I promised to follow up on my last post (whether someone read it or not) with a breakdown of how I'm landing prospective beta customers.
My goal with beta customers is not to make money - but I do need to validate that people are willing to pay for my idea. Also, even though the startup costs here are on the low side they aren't zero, that $50 I'm asking for really is just helping offset my costs.
As a reminder, here's the basic close I'm using, which you could maybe adopt if you find yourself in a similar situation in the future:
"The problem you've been talking about is something that I'm looking to address as I work through this. I'm looking for beta-testers, but I'm asking everyone for 3 favors... 1) I want brutal feedback, 2) A testimonial I can include on my site if I decide to move forward (but only if you learn something), and 3) $50 to help me offset the cost of setting up the systems and platforms to get things off the ground. That $50 is of course fully refundable if things don't go well. Would you be opposed to any of that?"
Why does this work? First, there's a lot of psychological research around people liking you more when they've done you a favor. I don't remember where I first learned about this, but I did find a decent resource on Psychology Today that describes the what and the how here. While I can't say exactly why it works, I believe it comes down to others being more invested in you after having done something for you that they didn't have to.
The second reason this works is that it's 100% genuine. I literally cannot do what I want without help from people telling me where I suck. And when I get things to a point where they don't suck, I need those people to attest to the fact that this is something of value. As far as the third point, if each of my testers has paid even a token amount to help me get this going, they're going to both hold me accountable AND are far more likely to follow through on #1 & #2.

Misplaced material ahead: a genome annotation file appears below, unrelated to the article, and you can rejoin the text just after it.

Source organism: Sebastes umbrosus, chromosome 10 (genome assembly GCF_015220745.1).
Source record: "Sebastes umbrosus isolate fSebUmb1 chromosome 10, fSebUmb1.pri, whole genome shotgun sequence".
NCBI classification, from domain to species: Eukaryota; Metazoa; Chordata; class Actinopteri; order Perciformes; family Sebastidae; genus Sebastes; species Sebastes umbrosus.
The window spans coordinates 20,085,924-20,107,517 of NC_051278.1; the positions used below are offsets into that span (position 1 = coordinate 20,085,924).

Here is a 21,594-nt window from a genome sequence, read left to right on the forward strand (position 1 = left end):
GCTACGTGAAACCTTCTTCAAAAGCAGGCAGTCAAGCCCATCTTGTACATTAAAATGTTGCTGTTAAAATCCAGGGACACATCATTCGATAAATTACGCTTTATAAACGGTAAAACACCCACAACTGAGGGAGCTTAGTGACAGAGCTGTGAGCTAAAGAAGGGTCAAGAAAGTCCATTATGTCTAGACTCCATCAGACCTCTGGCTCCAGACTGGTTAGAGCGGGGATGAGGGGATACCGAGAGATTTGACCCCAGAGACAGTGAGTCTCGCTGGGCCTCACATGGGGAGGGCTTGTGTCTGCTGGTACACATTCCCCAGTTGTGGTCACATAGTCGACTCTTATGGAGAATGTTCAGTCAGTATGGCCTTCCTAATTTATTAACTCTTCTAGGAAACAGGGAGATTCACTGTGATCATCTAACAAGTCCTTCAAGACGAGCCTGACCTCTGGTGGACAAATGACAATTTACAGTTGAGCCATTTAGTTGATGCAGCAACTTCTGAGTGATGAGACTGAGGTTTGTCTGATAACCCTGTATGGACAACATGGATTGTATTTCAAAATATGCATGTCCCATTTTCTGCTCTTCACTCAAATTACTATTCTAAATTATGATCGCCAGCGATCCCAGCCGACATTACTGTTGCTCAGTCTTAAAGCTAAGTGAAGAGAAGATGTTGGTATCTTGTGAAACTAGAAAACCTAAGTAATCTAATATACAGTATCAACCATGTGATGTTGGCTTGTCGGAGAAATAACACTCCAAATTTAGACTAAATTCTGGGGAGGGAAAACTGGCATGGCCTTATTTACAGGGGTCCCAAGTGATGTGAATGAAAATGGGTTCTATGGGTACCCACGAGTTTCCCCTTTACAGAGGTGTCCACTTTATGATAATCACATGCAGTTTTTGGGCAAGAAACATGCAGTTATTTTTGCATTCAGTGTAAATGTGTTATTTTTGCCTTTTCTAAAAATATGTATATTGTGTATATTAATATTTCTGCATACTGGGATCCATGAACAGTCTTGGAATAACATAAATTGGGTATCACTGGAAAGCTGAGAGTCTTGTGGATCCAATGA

Now I want to be clear, I'm dead serious that if things don't work out and they didn't get anything out of the exercise, I'm happy to return their $50. The goal here is to exchange value, and I fully expect even people with experience selling will learn something, just like I always learn something when I pick up a new business book. Heck, I've taken the SAME training at three different tech startups and I always walk away with it having learned something.
What do you think? Do you agree with me and how I broke down this close? Is there something I could be doing better? Join the discussion below and let me know what you think.